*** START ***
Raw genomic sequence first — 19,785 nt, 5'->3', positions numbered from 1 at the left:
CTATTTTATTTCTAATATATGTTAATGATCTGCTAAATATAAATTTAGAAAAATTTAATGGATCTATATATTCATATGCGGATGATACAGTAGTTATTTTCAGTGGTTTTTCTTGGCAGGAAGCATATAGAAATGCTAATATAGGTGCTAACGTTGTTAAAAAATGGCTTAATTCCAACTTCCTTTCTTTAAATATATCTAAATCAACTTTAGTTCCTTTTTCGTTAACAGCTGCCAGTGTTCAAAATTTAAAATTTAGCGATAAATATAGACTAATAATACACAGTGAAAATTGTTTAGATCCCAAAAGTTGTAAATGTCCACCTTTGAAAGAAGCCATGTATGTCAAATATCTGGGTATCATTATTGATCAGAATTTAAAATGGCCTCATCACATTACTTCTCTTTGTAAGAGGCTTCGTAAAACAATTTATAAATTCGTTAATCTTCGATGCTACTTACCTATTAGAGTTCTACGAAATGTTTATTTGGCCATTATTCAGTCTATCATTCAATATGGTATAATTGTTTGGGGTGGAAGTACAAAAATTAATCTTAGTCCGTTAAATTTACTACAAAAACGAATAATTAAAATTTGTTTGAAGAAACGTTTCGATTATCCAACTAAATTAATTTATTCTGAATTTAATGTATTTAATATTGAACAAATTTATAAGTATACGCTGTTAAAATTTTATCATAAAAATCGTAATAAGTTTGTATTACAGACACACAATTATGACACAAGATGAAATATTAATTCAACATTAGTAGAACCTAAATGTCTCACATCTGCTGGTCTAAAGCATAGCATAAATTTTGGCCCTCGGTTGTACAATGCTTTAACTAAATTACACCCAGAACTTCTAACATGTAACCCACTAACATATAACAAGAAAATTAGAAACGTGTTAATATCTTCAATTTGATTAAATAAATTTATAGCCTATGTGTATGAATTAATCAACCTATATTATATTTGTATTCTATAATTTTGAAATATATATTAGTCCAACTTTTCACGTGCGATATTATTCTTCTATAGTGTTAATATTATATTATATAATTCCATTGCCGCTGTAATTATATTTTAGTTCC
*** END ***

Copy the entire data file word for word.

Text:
Raw genomic sequence first — 19,785 nt, 5'->3', positions numbered from 1 at the left:
CTATTTTATTTCTAATATATGTTAATGATCTGCTAAATATAAATTTAGAAAAATTTAATGGATCTATATATTCATATGCGGATGATACAGTAGTTATTTTCAGTGGTTTTTCTTGGCAGGAAGCATATAGAAATGCTAATATAGGTGCTAACGTTGTTAAAAAATGGCTTAATTCCAACTTCCTTTCTTTAAATATATCTAAATCAACTTTAGTTCCTTTTTCGTTAACAGCTGCCAGTGTTCAAAATTTAAAATTTAGCGATAAATATAGACTAATAATACACAGTGAAAATTGTTTAGATCCCAAAAGTTGTAAATGTCCACCTTTGAAAGAAGCCATGTATGTCAAATATCTGGGTATCATTATTGATCAGAATTTAAAATGGCCTCATCACATTACTTCTCTTTGTAAGAGGCTTCGTAAAACAATTTATAAATTCGTTAATCTTCGATGCTACTTACCTATTAGAGTTCTACGAAATGTTTATTTGGCCATTATTCAGTCTATCATTCAATATGGTATAATTGTTTGGGGTGGAAGTACAAAAATTAATCTTAGTCCGTTAAATTTACTACAAAAACGAATAATTAAAATTTGTTTGAAGAAACGTTTCGATTATCCAACTAAATTAATTTATTCTGAATTTAATGTATTTAATATTGAACAAATTTATAAGTATACGCTGTTAAAATTTTATCATAAAAATCGTAATAAGTTTGTATTACAGACACACAATTATGACACAAGATGAAATATTAATTCAACATTAGTAGAACCTAAATGTCTCACATCTGCTGGTCTAAAGCATAGCATAAATTTTGGCCCTCGGTTGTACAATGCTTTAACTAAATTACACCCAGAACTTCTAACATGTAACCCACTAACATATAACAAGAAAATTAGAAACGTGTTAATATCTTCAATTTGATTAAATAAATTTATAGCCTATGTGTATGAATTAATCAACCTATATTATATTTGTATTCTATAATTTTGAAATATATATTAGTCCAACTTTTCACGTGCGATATTATTCTTCTATAGTGTTAATATTATATTATATAATTCCATTGCCGCTGTAATTATATTTTAGTTCC